Attended Tuesday 11 May by Kati Murphy
I arrived at Change early, and as I waited outside, I got a sneak preview of some of the music. Audience members had arrived, support workers were milling about, and performers were running from the room to greet people before the big show. I loved turning up to all the chaos, and if one did not already know, it definitely makes you realise how much work is required to produce even a thirty-minute community show.
Soon, I noticed there was no longer any music and this cue took the role of usher, as those of us outside entered. A beautiful piano piece took hold, and ever so slowly, the performers entered the room two by two, almost like soldiers. As the whole group emerged and they moved as one it was powerful. Their steps were slow and certain, but the journey long and meaningful, as they travelled all the way from one end of the hall to the other.
A member of the group came forward to introduce the show, and with this formality over, the others stormed the stage, dancing to an array of upbeat songs including Smash Mouth’s I’m a Believer. Feeling the rhythm enter my body through the floorboards and the sunshine streaming through the windows, I knew I was right where I needed to be on this very morning.
This vibe produced a beautiful succession of acts from the whole ensemble, including a number of precious solo moments. Early on, a man emerged on his own in the first breaths of quiet, to deliver some kind of… expression. As the rest of the ensemble broke away, I realized it was a spoken word piece, and an amazing one at that. It gave me goosebumps. I think of myself as an artist, but I am still scared of doing anything that gutsy in public.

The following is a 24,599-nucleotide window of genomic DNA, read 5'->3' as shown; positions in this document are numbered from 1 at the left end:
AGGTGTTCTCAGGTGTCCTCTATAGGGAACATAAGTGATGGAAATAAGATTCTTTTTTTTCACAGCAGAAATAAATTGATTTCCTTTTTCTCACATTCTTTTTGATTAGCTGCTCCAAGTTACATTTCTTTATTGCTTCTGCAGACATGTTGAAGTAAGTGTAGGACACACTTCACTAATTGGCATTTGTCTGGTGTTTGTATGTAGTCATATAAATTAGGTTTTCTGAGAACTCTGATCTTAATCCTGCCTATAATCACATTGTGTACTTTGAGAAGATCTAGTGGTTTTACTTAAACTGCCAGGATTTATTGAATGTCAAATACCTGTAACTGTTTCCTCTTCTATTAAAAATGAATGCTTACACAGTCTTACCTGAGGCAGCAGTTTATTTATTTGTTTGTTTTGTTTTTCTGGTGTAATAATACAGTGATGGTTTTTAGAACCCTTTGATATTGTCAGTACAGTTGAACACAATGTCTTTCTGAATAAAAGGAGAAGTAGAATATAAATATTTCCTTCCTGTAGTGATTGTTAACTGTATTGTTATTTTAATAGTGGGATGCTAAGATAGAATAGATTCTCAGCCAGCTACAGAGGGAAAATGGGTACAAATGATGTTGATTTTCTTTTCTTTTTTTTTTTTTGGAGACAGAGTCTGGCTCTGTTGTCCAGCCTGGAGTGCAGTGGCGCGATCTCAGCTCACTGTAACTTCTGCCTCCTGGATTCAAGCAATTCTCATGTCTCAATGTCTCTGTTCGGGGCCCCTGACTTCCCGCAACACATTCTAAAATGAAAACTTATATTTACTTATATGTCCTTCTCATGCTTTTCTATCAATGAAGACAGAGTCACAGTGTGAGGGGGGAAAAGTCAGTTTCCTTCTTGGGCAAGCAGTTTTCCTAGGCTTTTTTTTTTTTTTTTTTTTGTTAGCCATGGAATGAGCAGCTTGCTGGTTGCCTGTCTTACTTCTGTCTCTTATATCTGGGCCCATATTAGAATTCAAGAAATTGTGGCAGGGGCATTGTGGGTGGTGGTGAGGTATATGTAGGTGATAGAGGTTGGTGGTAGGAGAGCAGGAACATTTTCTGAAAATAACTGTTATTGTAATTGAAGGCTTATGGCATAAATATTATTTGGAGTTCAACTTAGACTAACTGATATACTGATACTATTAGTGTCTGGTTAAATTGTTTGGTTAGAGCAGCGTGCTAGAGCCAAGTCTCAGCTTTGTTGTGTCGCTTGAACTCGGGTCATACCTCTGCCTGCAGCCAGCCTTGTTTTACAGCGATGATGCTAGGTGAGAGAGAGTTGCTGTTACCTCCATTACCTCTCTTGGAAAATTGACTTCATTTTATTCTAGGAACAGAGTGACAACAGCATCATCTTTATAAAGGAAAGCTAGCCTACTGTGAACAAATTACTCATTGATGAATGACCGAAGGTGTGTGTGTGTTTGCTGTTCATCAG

As each soloist joined the rest of the group again another would find themselves centerstage, and those of the cast who had been doing a great job of anonymously circling the last performer, now quietly worked behind their new star.
We were treated to a moving classical piece that sounded like Satie. Transfixed by one man slowly raising his arms, I noticed more arms coming up behind him, and more again as he turned to face the audience. it was magical. We also saw another member get up to sing, and he was compelling. The whole cast did a great job of supporting him through his initial nerves until the true performer in him took over. He brought such a smile to my face.
The final solo highlight I want to talk about is one man’s brilliant contemporary dance piece to an Evanescence song called Bring Me To Life. It was passionate, punchy, and so personal. As I watched I could feel every one of his movements in my body, but it was like a turmoil, as one of the song lines kept going around in my head, “Save me from the nothing I’ve become”.
I don’t often write about it, but I have been on the disability pension for over twenty years, and I could really relate to this performance. My experience of disability has definitely been a full-time quest to save myself from becoming nothing… or at least others assuming I am nothing. I know this performer and I are not alone in this feeling, and it was at this moment that I realised how important it is that we all see shows like this.
With that realization came the finale. Part of this was a very contemporary piece driven by percussion, and I couldn’t help but do the drums on my lap with my hands along with them. One of the last songs I remember is, I Want to Break Free. I remember wishing more people could have seen this anthem for anyone with a disability, or even someone stuck in a place they don’t want to be.
These last group numbers were so enjoyable as a series of impromptu stars stole the last pieces of limelight. As I looked around to take in the smiles on everyone’s faces, one of the participants came forward to greet me. Others were leaving the stage at random intervals to see others too. The fun was infectious and to my delight, just as I was feeling my feet itch, the audience were invited up to dance with the stars for the final number. Did I get up? You bet I did!
I love this organisation and the work they have been doing for 38 long years, and this show did not disappoint. It was a joyous celebration of ability and inclusion. Bravo to the Access Arts Theatre and Dance Ensemble, and their Director/Creative Facilitator, Eleanora Ginardi.